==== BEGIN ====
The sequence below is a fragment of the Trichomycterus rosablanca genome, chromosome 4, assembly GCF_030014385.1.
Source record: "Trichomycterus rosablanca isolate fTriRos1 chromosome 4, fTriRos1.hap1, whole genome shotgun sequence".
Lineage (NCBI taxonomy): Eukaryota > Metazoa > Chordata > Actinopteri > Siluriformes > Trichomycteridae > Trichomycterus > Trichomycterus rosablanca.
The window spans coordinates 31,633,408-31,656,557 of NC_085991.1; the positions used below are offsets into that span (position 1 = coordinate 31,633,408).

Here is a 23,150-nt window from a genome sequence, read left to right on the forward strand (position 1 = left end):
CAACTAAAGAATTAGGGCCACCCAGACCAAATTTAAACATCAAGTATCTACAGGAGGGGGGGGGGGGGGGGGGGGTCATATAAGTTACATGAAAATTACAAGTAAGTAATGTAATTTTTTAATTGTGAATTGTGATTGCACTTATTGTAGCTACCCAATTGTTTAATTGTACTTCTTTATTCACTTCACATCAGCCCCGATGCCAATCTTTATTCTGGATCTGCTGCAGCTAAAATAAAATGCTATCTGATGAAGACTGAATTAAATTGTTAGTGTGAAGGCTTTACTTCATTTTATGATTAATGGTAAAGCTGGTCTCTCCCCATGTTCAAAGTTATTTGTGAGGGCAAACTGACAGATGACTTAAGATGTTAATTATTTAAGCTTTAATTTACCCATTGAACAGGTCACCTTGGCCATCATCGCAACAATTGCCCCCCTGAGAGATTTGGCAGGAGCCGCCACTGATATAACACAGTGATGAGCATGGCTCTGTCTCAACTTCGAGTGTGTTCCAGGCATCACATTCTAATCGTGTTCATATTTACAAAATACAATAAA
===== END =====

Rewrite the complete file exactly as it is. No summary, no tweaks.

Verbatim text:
The sequence below is a fragment of the Trichomycterus rosablanca genome, chromosome 4, assembly GCF_030014385.1.
Source record: "Trichomycterus rosablanca isolate fTriRos1 chromosome 4, fTriRos1.hap1, whole genome shotgun sequence".
Lineage (NCBI taxonomy): Eukaryota > Metazoa > Chordata > Actinopteri > Siluriformes > Trichomycteridae > Trichomycterus > Trichomycterus rosablanca.
The window spans coordinates 31,633,408-31,656,557 of NC_085991.1; the positions used below are offsets into that span (position 1 = coordinate 31,633,408).

Here is a 23,150-nt window from a genome sequence, read left to right on the forward strand (position 1 = left end):
CAACTAAAGAATTAGGGCCACCCAGACCAAATTTAAACATCAAGTATCTACAGGAGGGGGGGGGGGGGGGGGGGGTCATATAAGTTACATGAAAATTACAAGTAAGTAATGTAATTTTTTAATTGTGAATTGTGATTGCACTTATTGTAGCTACCCAATTGTTTAATTGTACTTCTTTATTCACTTCACATCAGCCCCGATGCCAATCTTTATTCTGGATCTGCTGCAGCTAAAATAAAATGCTATCTGATGAAGACTGAATTAAATTGTTAGTGTGAAGGCTTTACTTCATTTTATGATTAATGGTAAAGCTGGTCTCTCCCCATGTTCAAAGTTATTTGTGAGGGCAAACTGACAGATGACTTAAGATGTTAATTATTTAAGCTTTAATTTACCCATTGAACAGGTCACCTTGGCCATCATCGCAACAATTGCCCCCCTGAGAGATTTGGCAGGAGCCGCCACTGATATAACACAGTGATGAGCATGGCTCTGTCTCAACTTCGAGTGTGTTCCAGGCATCACATTCTAATCGTGTTCATATTTACAAAATACAATAAA